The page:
Wednesday, 19 January 2011

Dramatic Personae

A while ago there was some talk in various places about social rules for D&D. I don't use a specific set of social interaction rules beyond reaction and morale rolls for NPCs in various situations, but I did get thinking about what I do when GMing a social interaction, what other people might need to get to that level, and what I need to do to get beyond that level.

Usually, I have some idea of the character in my head. This is often based on a stock fantasy cliche with one or more wrinkles. For example, there's an NPC ranger in my campaign, Burnsteen, who is stoic, no-nonsense, and was introduced to the players more or less as the hand-me-down brooding Aragorn figure in the hooded cloak at the corner table. His role is as liaison to the town (one point of individuality) but pretty much he follows the picture on the can. Oh, except for one thing - he ... wait, my players are reading. Never mind.

Anyway, a GM who isn't as thoroughly basted in all the classic Modern Medieval Fantasy genre reading and ideas might have trouble coming up with these cliches. Even for the rest of us it might be good to have a reminder of what a dead-center personality would look like for a standard barmaid, sailor or dwarf.

Where I sometimes need help, especially when improvising, is veering off center. If you do it intentionally the results can feel forced ("The ranger is, um, an opera singer") and there has to be a balance where not every character intentionally breaks cliche. This is where a random table would come in real handy, giving plausible deniability for your evil decision to make the town gate guard turn out to be an egomaniac tyrant.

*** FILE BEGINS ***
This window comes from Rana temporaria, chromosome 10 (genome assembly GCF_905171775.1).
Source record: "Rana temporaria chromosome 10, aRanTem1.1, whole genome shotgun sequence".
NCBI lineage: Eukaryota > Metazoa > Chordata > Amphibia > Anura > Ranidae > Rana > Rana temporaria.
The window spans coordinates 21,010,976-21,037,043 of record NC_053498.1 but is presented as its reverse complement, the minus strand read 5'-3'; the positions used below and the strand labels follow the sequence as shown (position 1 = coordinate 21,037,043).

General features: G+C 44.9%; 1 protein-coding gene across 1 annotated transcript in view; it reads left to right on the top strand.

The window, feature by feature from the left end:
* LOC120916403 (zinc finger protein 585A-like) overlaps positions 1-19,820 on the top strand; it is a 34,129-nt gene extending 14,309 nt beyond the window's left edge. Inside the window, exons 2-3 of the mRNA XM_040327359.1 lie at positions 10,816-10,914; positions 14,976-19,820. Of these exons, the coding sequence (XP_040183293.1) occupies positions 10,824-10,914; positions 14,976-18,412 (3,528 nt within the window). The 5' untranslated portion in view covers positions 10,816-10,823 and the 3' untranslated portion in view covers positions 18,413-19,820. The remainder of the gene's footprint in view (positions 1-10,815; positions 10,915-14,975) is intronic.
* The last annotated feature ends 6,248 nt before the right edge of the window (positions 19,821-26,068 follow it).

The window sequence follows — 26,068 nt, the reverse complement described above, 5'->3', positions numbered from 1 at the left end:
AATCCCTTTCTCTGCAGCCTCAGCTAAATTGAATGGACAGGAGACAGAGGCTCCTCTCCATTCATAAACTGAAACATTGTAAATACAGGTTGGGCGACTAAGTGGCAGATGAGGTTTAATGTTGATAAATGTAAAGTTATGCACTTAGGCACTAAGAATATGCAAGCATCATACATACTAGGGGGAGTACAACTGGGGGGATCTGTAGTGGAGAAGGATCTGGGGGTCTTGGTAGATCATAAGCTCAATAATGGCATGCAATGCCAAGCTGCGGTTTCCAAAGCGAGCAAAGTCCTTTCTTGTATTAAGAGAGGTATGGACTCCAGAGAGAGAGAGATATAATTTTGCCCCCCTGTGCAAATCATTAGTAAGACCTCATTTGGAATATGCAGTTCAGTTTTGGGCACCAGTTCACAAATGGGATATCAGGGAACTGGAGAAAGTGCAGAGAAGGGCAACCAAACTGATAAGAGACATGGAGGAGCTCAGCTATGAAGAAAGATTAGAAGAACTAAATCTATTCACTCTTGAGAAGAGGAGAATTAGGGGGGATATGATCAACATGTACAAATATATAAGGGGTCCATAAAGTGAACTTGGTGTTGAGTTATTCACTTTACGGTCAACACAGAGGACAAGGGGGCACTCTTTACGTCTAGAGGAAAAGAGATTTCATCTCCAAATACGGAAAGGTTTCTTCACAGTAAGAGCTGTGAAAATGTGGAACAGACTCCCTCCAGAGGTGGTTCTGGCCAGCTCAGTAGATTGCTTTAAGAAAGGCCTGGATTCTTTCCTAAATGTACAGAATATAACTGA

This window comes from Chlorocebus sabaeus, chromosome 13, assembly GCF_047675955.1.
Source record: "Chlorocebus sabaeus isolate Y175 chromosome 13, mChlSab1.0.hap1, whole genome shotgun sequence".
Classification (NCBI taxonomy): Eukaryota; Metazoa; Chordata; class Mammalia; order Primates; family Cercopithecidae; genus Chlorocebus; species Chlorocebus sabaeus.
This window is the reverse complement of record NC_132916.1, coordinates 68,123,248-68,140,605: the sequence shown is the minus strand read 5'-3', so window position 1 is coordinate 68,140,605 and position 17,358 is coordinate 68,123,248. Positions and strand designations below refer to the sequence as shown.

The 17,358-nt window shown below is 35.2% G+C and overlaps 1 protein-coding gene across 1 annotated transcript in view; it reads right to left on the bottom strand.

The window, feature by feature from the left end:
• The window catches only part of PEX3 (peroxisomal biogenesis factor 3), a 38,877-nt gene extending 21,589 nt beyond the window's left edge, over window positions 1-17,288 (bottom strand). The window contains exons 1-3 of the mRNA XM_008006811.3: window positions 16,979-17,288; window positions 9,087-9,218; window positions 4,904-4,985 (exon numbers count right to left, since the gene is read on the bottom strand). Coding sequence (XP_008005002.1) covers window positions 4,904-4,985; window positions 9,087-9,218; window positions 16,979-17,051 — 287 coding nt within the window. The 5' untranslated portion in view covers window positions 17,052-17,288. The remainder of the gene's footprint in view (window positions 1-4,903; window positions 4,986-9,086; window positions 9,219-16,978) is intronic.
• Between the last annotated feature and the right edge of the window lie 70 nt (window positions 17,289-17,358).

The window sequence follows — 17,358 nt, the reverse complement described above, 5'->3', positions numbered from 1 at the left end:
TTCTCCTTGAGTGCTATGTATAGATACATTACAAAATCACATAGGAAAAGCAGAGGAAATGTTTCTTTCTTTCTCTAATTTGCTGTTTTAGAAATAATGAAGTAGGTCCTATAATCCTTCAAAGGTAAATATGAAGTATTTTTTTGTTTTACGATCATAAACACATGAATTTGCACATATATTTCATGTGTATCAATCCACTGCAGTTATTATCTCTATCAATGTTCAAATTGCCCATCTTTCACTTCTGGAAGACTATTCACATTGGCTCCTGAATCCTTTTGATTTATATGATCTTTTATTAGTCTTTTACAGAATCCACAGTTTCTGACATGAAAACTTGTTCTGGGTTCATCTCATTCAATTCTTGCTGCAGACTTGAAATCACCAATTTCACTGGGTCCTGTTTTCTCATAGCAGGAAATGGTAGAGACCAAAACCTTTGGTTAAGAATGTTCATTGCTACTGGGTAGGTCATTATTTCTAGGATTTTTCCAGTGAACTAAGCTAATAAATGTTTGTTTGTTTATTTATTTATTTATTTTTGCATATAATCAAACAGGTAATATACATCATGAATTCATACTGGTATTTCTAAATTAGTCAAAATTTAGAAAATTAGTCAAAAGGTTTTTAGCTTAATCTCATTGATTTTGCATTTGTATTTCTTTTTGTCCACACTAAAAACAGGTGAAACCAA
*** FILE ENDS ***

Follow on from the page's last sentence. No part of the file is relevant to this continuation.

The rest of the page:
So on the right, or through the link, you may download a pdf of my Dramatic Personae. This is a d6-based table of 36 stock fantasy characters - the wizard, the knight, the peasant, the barbarian, etc. - each with five cliched motives or character traits. There's a random method of generating non-player character traits using this table, and some ideas for how sub-types might fit in. You can see this, perhaps, as a supplement for social interaction with the kind of stock characters that Al, of Beyond the Black Gate, gave combat stats for in the Monsterless Manual.

The method leads to some characters being completely as expected, varying only in how nasty or nice they are. But, some results also lead to Distinctive traits. That is, the character gets someone else's cliche. This can lead to a boisterous wizard, a barbarian who fears death, or a floozy with a heart of lead.

All else is explained in the document. Enjoy!


  1. Roger, the PDF file seems to be missing! I was looking forward to checking it out. Thanks for sharing (I hope!)

  2. Yeah, I thought I had it "shared with anyone who has the link" - it is now completely open - let me know if it works!

  3. Roger, its working now. Thanks! I really like the chart. The d6 rolls are very clever and I like how you can "steal" distinctive traits from other archetypes. Way cool. One question; the odd/even thing for gender. It seems to me that this will preclude certain archetypes from being a certain gender. Take the Druid for example. Female druids will ONLY be "Nature" or "Raving". Is this a bug or a feature?

  4. Hm, you have a point about the gender roll Jim. Probably better to just have a straightforward d6 throw for gender, then. I'll work on an update. Thanks!